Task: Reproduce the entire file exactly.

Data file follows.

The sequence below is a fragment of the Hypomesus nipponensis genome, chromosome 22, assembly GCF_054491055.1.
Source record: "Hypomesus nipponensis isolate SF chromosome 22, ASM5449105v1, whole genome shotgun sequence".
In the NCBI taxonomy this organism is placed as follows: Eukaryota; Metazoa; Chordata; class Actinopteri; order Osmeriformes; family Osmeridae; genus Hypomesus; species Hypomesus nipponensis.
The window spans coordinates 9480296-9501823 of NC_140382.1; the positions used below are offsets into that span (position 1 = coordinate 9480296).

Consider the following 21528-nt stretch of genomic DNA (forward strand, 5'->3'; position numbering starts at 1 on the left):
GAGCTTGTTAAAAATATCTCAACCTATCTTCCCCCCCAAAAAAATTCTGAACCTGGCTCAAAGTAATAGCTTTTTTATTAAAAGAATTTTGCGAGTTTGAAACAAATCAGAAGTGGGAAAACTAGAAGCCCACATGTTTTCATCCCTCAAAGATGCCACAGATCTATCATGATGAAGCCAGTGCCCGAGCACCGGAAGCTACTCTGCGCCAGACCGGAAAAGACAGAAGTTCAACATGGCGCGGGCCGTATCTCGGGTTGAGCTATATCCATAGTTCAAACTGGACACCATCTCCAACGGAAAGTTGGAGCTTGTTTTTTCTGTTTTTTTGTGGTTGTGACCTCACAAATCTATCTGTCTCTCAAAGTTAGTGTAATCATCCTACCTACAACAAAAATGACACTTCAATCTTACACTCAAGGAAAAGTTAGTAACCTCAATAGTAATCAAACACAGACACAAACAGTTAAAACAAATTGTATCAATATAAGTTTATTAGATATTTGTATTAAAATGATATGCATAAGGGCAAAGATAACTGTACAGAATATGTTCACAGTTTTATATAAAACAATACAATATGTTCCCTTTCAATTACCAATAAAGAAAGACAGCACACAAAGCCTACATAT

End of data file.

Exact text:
The sequence below is a fragment of the Hypomesus nipponensis genome, chromosome 22, assembly GCF_054491055.1.
Source record: "Hypomesus nipponensis isolate SF chromosome 22, ASM5449105v1, whole genome shotgun sequence".
In the NCBI taxonomy this organism is placed as follows: Eukaryota; Metazoa; Chordata; class Actinopteri; order Osmeriformes; family Osmeridae; genus Hypomesus; species Hypomesus nipponensis.
The window spans coordinates 9480296-9501823 of NC_140382.1; the positions used below are offsets into that span (position 1 = coordinate 9480296).

Consider the following 21528-nt stretch of genomic DNA (forward strand, 5'->3'; position numbering starts at 1 on the left):
GAGCTTGTTAAAAATATCTCAACCTATCTTCCCCCCCAAAAAAATTCTGAACCTGGCTCAAAGTAATAGCTTTTTTATTAAAAGAATTTTGCGAGTTTGAAACAAATCAGAAGTGGGAAAACTAGAAGCCCACATGTTTTCATCCCTCAAAGATGCCACAGATCTATCATGATGAAGCCAGTGCCCGAGCACCGGAAGCTACTCTGCGCCAGACCGGAAAAGACAGAAGTTCAACATGGCGCGGGCCGTATCTCGGGTTGAGCTATATCCATAGTTCAAACTGGACACCATCTCCAACGGAAAGTTGGAGCTTGTTTTTTCTGTTTTTTTGTGGTTGTGACCTCACAAATCTATCTGTCTCTCAAAGTTAGTGTAATCATCCTACCTACAACAAAAATGACACTTCAATCTTACACTCAAGGAAAAGTTAGTAACCTCAATAGTAATCAAACACAGACACAAACAGTTAAAACAAATTGTATCAATATAAGTTTATTAGATATTTGTATTAAAATGATATGCATAAGGGCAAAGATAACTGTACAGAATATGTTCACAGTTTTATATAAAACAATACAATATGTTCCCTTTCAATTACCAATAAAGAAAGACAGCACACAAAGCCTACATAT